my area that i need advice is what to do about my education. in my town, there is a nursing program for lpn that lasts two years (part time schooling). this is done in the evenings and then clincals on every other weekend. this would work perfect for me, because i can still keep my job during the day. after two years, i would then become an lpn and find a job for that and if in the future i decide to go on for rn, i can do so. the school is called robert t. white school of practical nursing. website can be found here: http://www.alliancelink.com/users/acc/rtw/

    "the robert t. white school of practical nursing is conditionally approved by the ohio board of nursing and the state of ohio department of education. the program is accredited by the north central commission on accreditation and school improvement." -from the website.

    does that above make it an alright school? i know they have some "fly by night" schools.. but i would think that the most important thing is whether you pass your lpn or rn exams. does the schooling play such a key factor as in other careers?

    also, what do you all suggest i do in terms of lpn first or straight to rn? i had a lady come in here who is studying to be an rn and she was first a stna and went straight back to school skipping the lpn option and went right for her rn. is this recommended?

    i am sorry for this long post, i have been thinking about this for weeks and my family/friends tell me to go with my heart. whatever decision i choose they will support me. let me know your thoughts.. thank you so much for reading!!!
    hi welcome to the board!

    i think going for the lpn is a great stepping stone for you at this point in your life. you are very young and have so much time (saying this because i am so old trying to do all of this and envious of you.... big grin).

    from what you tell us no experience in the medical field but working and probably need to work while going to school. might i suggest a couple things.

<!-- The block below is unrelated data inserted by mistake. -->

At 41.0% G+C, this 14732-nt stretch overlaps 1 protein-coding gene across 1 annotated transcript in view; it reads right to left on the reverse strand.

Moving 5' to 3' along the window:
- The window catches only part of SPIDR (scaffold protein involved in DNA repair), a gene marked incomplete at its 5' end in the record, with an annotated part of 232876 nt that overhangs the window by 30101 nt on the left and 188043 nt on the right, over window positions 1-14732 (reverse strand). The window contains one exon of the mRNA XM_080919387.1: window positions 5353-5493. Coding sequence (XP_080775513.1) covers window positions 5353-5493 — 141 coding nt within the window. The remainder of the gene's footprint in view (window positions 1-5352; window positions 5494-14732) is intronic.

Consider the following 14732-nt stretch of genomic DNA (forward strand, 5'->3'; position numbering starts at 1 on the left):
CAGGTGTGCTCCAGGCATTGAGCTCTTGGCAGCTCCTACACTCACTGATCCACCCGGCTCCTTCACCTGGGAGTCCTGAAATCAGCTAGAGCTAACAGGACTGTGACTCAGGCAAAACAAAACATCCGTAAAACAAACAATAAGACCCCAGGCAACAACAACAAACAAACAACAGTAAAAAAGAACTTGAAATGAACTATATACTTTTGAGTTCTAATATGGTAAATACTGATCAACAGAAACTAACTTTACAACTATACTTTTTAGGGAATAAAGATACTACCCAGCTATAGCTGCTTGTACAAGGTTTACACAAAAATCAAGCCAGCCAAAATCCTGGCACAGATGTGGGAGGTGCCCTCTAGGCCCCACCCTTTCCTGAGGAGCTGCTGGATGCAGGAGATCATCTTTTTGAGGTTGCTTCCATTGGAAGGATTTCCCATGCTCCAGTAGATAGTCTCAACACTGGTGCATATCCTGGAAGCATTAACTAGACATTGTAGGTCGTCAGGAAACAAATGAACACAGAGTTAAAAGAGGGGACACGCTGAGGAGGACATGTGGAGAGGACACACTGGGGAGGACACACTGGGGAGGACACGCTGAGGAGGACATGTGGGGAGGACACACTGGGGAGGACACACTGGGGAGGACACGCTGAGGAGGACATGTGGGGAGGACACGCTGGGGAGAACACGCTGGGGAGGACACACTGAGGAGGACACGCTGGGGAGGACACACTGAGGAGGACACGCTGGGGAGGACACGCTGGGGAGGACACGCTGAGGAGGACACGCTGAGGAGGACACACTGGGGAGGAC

one see if you can find a cna class this will get your feet wet and really give you a good dose of what its like in nursing, also it will help pay the bills while giving you experience while going to school.

    2nd have you looked into community colleges in your area? they are much less expensive then private schools and often provide courses, online, part time and evenings, they are geared toward the working person and many have great nursing programs that you can step up into starting with cna, lpn or right to the rn programs. either way you will probably need atleast a couple pre reqs for lpn and then some sciences math and english for rn programs so you could start off with those.

    i wish you all the success look around at a few schools first, but if your ultimate goal is to be an rn i would highly recomend going for a cna its a quick usually one semester course sometimes less and then you can really get a good taste of the area you want to go in.

    best wishes.
  4. by   collegebound
    My personal advice is to go straight for the RN, if that is truly your ultimate goal. Most ADN programs are two years also, so depending on the pre-reqs for your LPN program vs an ADN program it sounds like you would be in school two years anyway. I will be starting my ADN program next semester and have had no prior med. field experience. If you are just totally unsure, ask to shadow a nurse at a hospital and "see" for yourself what you really want to do. This is a big decision so take the time to decide what is right for you.